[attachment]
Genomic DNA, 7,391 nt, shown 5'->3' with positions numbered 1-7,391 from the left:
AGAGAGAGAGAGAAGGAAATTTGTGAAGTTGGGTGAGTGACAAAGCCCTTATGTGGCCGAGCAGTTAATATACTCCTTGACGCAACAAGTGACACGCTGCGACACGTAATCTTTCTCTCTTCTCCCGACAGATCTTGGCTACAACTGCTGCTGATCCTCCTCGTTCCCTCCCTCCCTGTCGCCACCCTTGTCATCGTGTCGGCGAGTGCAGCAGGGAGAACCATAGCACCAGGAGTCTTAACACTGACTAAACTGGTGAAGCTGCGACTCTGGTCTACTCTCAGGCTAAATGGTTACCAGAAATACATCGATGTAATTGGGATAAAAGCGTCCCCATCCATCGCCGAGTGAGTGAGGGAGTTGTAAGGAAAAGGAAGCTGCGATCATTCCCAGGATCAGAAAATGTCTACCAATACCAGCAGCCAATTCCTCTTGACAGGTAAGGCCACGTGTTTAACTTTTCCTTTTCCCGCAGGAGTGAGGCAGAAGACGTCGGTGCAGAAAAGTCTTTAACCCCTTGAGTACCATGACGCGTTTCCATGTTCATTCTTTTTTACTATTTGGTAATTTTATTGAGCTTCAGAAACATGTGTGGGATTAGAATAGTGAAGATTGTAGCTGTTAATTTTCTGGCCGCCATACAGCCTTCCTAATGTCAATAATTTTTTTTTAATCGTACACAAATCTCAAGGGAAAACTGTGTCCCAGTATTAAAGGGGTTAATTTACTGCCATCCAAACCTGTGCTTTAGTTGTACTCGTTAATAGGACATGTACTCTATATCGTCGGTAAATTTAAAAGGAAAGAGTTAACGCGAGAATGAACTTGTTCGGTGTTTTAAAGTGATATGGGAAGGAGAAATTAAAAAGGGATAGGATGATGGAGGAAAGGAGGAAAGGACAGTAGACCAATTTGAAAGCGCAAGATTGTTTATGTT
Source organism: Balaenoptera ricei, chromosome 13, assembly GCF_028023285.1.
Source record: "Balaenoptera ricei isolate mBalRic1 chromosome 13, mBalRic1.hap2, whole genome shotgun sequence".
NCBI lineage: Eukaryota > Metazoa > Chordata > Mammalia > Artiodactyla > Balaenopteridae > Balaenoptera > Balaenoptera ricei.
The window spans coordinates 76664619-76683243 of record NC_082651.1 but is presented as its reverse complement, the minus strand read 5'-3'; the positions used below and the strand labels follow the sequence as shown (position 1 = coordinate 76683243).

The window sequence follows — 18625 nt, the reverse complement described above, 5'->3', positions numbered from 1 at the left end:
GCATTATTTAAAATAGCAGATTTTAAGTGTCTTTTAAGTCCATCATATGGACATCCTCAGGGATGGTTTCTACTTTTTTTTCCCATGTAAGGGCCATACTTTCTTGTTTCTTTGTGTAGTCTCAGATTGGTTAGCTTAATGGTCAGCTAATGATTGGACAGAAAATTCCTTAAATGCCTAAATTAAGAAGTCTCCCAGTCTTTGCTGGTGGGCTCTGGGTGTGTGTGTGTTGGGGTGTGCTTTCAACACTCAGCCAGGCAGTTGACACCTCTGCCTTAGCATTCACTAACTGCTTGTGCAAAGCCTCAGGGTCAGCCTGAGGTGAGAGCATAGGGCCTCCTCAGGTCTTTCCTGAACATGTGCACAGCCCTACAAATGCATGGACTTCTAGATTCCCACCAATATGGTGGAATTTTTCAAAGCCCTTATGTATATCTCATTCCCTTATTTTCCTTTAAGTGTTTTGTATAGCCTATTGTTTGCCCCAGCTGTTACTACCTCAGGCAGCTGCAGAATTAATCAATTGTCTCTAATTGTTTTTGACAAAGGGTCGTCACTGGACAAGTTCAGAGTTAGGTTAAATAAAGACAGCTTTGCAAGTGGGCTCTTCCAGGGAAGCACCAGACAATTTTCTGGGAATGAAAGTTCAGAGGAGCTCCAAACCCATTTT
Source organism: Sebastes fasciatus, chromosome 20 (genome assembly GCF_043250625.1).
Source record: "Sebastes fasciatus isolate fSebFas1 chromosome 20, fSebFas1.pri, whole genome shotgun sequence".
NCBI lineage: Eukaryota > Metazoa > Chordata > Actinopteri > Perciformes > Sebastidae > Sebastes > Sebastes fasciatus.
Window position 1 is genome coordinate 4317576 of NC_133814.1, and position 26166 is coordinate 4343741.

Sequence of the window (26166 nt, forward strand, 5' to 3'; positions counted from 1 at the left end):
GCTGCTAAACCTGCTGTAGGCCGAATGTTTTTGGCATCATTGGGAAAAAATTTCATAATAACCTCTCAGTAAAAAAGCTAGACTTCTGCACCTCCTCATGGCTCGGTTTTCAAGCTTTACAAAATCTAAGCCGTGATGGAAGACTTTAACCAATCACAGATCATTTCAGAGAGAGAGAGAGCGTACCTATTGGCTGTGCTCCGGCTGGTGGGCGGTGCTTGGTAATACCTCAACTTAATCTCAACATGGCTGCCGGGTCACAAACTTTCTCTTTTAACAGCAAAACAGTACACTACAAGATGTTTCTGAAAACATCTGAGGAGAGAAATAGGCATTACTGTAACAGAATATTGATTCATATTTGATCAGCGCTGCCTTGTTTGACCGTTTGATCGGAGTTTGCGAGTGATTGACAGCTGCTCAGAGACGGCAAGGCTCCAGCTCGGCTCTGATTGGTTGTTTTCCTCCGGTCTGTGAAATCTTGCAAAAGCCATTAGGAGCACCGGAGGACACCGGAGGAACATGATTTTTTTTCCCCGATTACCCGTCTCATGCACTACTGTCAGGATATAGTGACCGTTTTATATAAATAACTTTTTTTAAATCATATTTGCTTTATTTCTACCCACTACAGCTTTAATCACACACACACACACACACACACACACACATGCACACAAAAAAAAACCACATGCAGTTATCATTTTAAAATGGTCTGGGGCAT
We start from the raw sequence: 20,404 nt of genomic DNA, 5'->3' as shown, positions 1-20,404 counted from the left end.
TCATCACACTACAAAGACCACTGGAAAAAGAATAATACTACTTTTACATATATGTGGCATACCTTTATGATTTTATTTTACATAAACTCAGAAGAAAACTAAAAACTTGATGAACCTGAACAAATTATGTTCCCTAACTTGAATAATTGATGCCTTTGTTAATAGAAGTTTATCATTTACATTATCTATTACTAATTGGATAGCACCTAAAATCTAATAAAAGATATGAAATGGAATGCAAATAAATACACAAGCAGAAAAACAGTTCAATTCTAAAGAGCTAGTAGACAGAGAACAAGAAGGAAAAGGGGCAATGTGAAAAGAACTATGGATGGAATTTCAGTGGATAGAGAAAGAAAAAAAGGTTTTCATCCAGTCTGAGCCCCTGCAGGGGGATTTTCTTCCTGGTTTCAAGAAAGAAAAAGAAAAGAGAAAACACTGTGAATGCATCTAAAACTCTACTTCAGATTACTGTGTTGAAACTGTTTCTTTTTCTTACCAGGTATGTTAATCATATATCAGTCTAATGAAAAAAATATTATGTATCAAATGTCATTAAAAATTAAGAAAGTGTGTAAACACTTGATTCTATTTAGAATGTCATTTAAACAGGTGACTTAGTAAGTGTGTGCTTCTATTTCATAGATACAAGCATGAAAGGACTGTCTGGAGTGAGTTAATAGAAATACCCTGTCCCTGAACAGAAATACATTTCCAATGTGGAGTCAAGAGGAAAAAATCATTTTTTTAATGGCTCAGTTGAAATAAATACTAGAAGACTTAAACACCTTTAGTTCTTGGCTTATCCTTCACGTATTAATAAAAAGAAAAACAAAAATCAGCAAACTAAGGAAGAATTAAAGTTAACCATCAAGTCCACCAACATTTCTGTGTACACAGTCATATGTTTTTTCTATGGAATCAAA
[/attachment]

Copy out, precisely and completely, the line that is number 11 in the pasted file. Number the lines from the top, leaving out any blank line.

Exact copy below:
NCBI lineage: Eukaryota > Metazoa > Chordata > Actinopteri > Perciformes > Sebastidae > Sebastes > Sebastes fasciatus.